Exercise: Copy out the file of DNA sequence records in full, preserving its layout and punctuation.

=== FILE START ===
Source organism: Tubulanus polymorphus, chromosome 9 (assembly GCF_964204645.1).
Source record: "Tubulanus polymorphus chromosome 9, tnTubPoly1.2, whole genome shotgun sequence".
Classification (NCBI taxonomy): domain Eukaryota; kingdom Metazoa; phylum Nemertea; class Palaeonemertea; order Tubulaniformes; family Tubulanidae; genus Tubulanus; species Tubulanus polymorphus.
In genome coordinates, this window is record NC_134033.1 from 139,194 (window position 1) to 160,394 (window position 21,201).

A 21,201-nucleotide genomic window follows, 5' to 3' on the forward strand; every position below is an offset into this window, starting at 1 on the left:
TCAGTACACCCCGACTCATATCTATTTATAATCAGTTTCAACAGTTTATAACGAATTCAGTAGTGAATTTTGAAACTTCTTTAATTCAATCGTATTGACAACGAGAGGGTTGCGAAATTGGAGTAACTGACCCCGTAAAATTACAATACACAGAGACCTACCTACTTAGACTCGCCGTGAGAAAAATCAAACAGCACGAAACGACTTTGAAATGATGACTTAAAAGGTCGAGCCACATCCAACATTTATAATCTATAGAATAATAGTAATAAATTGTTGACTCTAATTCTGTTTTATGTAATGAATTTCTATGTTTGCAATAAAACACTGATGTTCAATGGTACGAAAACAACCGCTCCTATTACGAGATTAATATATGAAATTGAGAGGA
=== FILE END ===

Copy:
Source organism: Tubulanus polymorphus, chromosome 9 (assembly GCF_964204645.1).
Source record: "Tubulanus polymorphus chromosome 9, tnTubPoly1.2, whole genome shotgun sequence".
Classification (NCBI taxonomy): domain Eukaryota; kingdom Metazoa; phylum Nemertea; class Palaeonemertea; order Tubulaniformes; family Tubulanidae; genus Tubulanus; species Tubulanus polymorphus.
In genome coordinates, this window is record NC_134033.1 from 139,194 (window position 1) to 160,394 (window position 21,201).

A 21,201-nucleotide genomic window follows, 5' to 3' on the forward strand; every position below is an offset into this window, starting at 1 on the left:
TCAGTACACCCCGACTCATATCTATTTATAATCAGTTTCAACAGTTTATAACGAATTCAGTAGTGAATTTTGAAACTTCTTTAATTCAATCGTATTGACAACGAGAGGGTTGCGAAATTGGAGTAACTGACCCCGTAAAATTACAATACACAGAGACCTACCTACTTAGACTCGCCGTGAGAAAAATCAAACAGCACGAAACGACTTTGAAATGATGACTTAAAAGGTCGAGCCACATCCAACATTTATAATCTATAGAATAATAGTAATAAATTGTTGACTCTAATTCTGTTTTATGTAATGAATTTCTATGTTTGCAATAAAACACTGATGTTCAATGGTACGAAAACAACCGCTCCTATTACGAGATTAATATATGAAATTGAGAGGA